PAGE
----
A few months ago we introduced the topic of Lasting Powers of Attorney. Known as “LPAs” these documents allow you to appoint someone to act on your behalf in the event that you are unable to do so yourself. They are important documents, designed to safeguard your wishes and give you peace of mind that someone you know and trust will look after your affairs when you are unable to do so yourself.
A recent report published by Solicitors for the elderly has highlighted that an increasing number of the population over the age of 65 have not put anything in place to protect their interests in the event of incapacity.
As a result of research by Age UK and the Alzheimer’s Society they are warning of a forthcoming ‘incapacity crisis’ as one third of people admit to having not made any provision for the administration of their affairs in later life.
The research estimates that by 2025 around 13.2 million people will be at risk of losing capacity, but only 2.2 million LPAs are expected to be registered. This statistic prompted this article.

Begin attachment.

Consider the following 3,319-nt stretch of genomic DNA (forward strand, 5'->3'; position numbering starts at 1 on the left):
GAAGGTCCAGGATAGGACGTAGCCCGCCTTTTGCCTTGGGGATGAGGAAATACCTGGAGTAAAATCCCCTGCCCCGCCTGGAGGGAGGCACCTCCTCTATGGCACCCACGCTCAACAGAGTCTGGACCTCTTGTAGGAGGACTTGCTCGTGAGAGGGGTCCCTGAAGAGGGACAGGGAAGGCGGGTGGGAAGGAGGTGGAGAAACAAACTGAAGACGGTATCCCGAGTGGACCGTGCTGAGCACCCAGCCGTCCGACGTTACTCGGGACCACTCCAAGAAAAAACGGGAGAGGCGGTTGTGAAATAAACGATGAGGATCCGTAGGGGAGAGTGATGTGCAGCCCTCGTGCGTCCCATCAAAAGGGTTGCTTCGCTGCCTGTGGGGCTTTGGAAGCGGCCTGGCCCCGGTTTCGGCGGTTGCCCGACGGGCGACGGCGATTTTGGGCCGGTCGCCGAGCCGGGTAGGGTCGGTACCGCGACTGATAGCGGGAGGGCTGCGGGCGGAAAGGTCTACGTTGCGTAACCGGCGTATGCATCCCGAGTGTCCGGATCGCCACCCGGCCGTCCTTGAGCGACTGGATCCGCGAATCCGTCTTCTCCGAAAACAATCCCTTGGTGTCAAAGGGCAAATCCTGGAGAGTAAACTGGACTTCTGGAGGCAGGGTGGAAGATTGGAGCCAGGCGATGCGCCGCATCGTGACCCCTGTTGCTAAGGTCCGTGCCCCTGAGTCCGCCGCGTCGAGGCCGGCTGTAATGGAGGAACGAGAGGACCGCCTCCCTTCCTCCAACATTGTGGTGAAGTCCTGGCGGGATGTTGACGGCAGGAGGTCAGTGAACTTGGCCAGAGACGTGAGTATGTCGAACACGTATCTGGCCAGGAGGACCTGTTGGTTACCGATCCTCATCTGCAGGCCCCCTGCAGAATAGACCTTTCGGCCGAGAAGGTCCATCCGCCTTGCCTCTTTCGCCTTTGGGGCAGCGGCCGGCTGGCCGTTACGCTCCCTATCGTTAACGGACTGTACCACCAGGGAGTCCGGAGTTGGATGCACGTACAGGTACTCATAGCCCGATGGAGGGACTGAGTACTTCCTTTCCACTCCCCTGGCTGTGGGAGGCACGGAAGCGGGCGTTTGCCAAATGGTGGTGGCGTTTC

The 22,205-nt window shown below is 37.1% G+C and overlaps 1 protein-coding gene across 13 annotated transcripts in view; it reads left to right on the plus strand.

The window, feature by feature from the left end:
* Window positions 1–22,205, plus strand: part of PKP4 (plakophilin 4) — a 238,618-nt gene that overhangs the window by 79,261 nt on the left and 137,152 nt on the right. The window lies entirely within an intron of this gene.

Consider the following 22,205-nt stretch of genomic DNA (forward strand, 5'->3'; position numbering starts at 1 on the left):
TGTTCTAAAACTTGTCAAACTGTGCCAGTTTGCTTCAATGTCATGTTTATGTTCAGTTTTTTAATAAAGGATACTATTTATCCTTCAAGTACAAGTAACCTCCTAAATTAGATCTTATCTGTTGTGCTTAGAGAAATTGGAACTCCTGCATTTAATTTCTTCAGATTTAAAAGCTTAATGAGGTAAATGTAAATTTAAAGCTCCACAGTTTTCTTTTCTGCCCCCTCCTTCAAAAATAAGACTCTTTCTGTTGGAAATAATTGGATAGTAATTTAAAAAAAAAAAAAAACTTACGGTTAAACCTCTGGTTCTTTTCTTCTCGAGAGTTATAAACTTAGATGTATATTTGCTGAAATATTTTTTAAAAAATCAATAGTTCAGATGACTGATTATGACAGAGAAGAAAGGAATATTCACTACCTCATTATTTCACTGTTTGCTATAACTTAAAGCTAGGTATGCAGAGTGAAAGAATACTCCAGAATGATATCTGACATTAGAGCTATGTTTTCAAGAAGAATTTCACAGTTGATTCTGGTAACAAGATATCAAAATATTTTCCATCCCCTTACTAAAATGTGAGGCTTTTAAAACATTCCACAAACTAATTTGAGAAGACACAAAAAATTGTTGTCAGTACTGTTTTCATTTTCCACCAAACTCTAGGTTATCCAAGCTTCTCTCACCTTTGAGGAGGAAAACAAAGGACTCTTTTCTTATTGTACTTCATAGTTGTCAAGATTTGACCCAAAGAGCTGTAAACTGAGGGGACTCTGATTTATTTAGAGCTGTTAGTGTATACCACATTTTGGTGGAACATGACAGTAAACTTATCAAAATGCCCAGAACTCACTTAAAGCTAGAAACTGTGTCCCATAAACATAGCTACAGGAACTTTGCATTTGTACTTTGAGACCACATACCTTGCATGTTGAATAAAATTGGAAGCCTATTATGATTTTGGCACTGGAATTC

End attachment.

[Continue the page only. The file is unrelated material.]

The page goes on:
A spokesperson for the research group said
“Planning ahead by talking to family or friends shouldn’t be seen as doom and gloom, it’s about having a positive conversation about welfare, empowering your loved ones and making the decision-making process easier for everyone."
It can be difficult to even broach the topic of incapacity but it shouldn’t be ignored and needs to be included in open and honest discussions with family and friends. You might find it easier to speak to your solicitor first, to get a better understanding of what it’s all about and we can help with that. Whether it be an informal chat about the process or more detailed discussions.
There is a lot to think about; from who to appoint to decisions about end of life care. However, having practiced in this area for many years, it is safe to say that the process of going through the application is an excellent catalyst to getting your affairs in order and being in control.
In the absence of an LPA, retrospective applications to a branch of the Court system called the Court of Protection could be required. The Court then appoints an attorney known as a Deputy and in some cases this may not have been the person you would have picked to manage your affairs.
Please pick up the phone and give us a call on 01228 552222 if you want to discuss any aspect of this article.